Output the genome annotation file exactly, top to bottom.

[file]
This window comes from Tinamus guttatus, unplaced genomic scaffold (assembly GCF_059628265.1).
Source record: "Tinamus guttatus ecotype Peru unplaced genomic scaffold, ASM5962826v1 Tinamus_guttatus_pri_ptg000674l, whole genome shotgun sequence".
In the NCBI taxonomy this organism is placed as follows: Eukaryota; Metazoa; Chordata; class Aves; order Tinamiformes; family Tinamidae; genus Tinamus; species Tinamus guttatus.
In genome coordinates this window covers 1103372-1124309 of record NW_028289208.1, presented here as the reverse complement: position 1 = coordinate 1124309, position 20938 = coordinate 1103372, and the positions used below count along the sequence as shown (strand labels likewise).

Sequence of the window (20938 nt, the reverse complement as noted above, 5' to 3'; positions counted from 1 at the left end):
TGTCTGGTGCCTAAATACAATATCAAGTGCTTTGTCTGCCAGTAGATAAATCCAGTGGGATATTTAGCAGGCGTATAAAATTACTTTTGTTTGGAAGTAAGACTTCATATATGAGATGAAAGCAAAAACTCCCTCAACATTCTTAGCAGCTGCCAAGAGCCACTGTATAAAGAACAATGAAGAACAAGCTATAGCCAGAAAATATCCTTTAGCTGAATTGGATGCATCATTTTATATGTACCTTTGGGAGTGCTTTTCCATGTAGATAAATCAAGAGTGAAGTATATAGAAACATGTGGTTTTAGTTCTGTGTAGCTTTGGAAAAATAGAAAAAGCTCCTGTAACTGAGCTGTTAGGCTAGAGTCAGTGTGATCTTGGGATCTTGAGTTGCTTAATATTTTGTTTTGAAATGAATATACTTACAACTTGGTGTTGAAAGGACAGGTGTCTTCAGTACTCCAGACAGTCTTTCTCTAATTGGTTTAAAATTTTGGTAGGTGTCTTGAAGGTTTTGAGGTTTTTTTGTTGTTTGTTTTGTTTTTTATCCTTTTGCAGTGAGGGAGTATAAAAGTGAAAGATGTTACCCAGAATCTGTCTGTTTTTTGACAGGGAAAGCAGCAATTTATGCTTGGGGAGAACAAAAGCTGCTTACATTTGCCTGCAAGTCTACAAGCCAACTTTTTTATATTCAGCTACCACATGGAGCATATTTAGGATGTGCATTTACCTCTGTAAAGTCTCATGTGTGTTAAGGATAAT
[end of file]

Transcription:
This window comes from Tinamus guttatus, unplaced genomic scaffold (assembly GCF_059628265.1).
Source record: "Tinamus guttatus ecotype Peru unplaced genomic scaffold, ASM5962826v1 Tinamus_guttatus_pri_ptg000674l, whole genome shotgun sequence".
In the NCBI taxonomy this organism is placed as follows: Eukaryota; Metazoa; Chordata; class Aves; order Tinamiformes; family Tinamidae; genus Tinamus; species Tinamus guttatus.
In genome coordinates this window covers 1103372-1124309 of record NW_028289208.1, presented here as the reverse complement: position 1 = coordinate 1124309, position 20938 = coordinate 1103372, and the positions used below count along the sequence as shown (strand labels likewise).

Sequence of the window (20938 nt, the reverse complement as noted above, 5' to 3'; positions counted from 1 at the left end):
TGTCTGGTGCCTAAATACAATATCAAGTGCTTTGTCTGCCAGTAGATAAATCCAGTGGGATATTTAGCAGGCGTATAAAATTACTTTTGTTTGGAAGTAAGACTTCATATATGAGATGAAAGCAAAAACTCCCTCAACATTCTTAGCAGCTGCCAAGAGCCACTGTATAAAGAACAATGAAGAACAAGCTATAGCCAGAAAATATCCTTTAGCTGAATTGGATGCATCATTTTATATGTACCTTTGGGAGTGCTTTTCCATGTAGATAAATCAAGAGTGAAGTATATAGAAACATGTGGTTTTAGTTCTGTGTAGCTTTGGAAAAATAGAAAAAGCTCCTGTAACTGAGCTGTTAGGCTAGAGTCAGTGTGATCTTGGGATCTTGAGTTGCTTAATATTTTGTTTTGAAATGAATATACTTACAACTTGGTGTTGAAAGGACAGGTGTCTTCAGTACTCCAGACAGTCTTTCTCTAATTGGTTTAAAATTTTGGTAGGTGTCTTGAAGGTTTTGAGGTTTTTTTGTTGTTTGTTTTGTTTTTTATCCTTTTGCAGTGAGGGAGTATAAAAGTGAAAGATGTTACCCAGAATCTGTCTGTTTTTTGACAGGGAAAGCAGCAATTTATGCTTGGGGAGAACAAAAGCTGCTTACATTTGCCTGCAAGTCTACAAGCCAACTTTTTTATATTCAGCTACCACATGGAGCATATTTAGGATGTGCATTTACCTCTGTAAAGTCTCATGTGTGTTAAGGATAAT